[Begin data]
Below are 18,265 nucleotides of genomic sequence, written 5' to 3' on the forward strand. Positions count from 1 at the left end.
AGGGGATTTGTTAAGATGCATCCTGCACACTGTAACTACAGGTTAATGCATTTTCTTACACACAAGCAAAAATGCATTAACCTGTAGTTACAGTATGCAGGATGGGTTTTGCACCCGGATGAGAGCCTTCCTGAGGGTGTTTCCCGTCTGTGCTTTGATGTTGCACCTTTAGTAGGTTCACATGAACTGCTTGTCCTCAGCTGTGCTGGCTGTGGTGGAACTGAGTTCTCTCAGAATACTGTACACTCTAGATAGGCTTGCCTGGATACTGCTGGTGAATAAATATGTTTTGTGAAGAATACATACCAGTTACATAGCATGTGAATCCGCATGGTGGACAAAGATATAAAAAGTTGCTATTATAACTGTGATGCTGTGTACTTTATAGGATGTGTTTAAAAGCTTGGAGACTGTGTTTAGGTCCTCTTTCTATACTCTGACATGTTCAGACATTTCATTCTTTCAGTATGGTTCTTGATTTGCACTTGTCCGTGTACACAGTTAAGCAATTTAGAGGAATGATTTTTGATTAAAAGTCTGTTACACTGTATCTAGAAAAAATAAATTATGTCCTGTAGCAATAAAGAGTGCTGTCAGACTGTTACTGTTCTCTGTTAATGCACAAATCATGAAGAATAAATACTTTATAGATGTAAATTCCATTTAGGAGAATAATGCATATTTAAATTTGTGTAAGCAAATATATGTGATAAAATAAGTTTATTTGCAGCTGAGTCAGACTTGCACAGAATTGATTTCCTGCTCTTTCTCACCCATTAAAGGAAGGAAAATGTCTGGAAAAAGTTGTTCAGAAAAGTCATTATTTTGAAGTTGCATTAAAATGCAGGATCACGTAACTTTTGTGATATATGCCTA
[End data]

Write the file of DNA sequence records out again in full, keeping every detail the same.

Below are 18,265 nucleotides of genomic sequence, written 5' to 3' on the forward strand. Positions count from 1 at the left end.
AGGGGATTTGTTAAGATGCATCCTGCACACTGTAACTACAGGTTAATGCATTTTCTTACACACAAGCAAAAATGCATTAACCTGTAGTTACAGTATGCAGGATGGGTTTTGCACCCGGATGAGAGCCTTCCTGAGGGTGTTTCCCGTCTGTGCTTTGATGTTGCACCTTTAGTAGGTTCACATGAACTGCTTGTCCTCAGCTGTGCTGGCTGTGGTGGAACTGAGTTCTCTCAGAATACTGTACACTCTAGATAGGCTTGCCTGGATACTGCTGGTGAATAAATATGTTTTGTGAAGAATACATACCAGTTACATAGCATGTGAATCCGCATGGTGGACAAAGATATAAAAAGTTGCTATTATAACTGTGATGCTGTGTACTTTATAGGATGTGTTTAAAAGCTTGGAGACTGTGTTTAGGTCCTCTTTCTATACTCTGACATGTTCAGACATTTCATTCTTTCAGTATGGTTCTTGATTTGCACTTGTCCGTGTACACAGTTAAGCAATTTAGAGGAATGATTTTTGATTAAAAGTCTGTTACACTGTATCTAGAAAAAATAAATTATGTCCTGTAGCAATAAAGAGTGCTGTCAGACTGTTACTGTTCTCTGTTAATGCACAAATCATGAAGAATAAATACTTTATAGATGTAAATTCCATTTAGGAGAATAATGCATATTTAAATTTGTGTAAGCAAATATATGTGATAAAATAAGTTTATTTGCAGCTGAGTCAGACTTGCACAGAATTGATTTCCTGCTCTTTCTCACCCATTAAAGGAAGGAAAATGTCTGGAAAAAGTTGTTCAGAAAAGTCATTATTTTGAAGTTGCATTAAAATGCAGGATCACGTAACTTTTGTGATATATGCCTA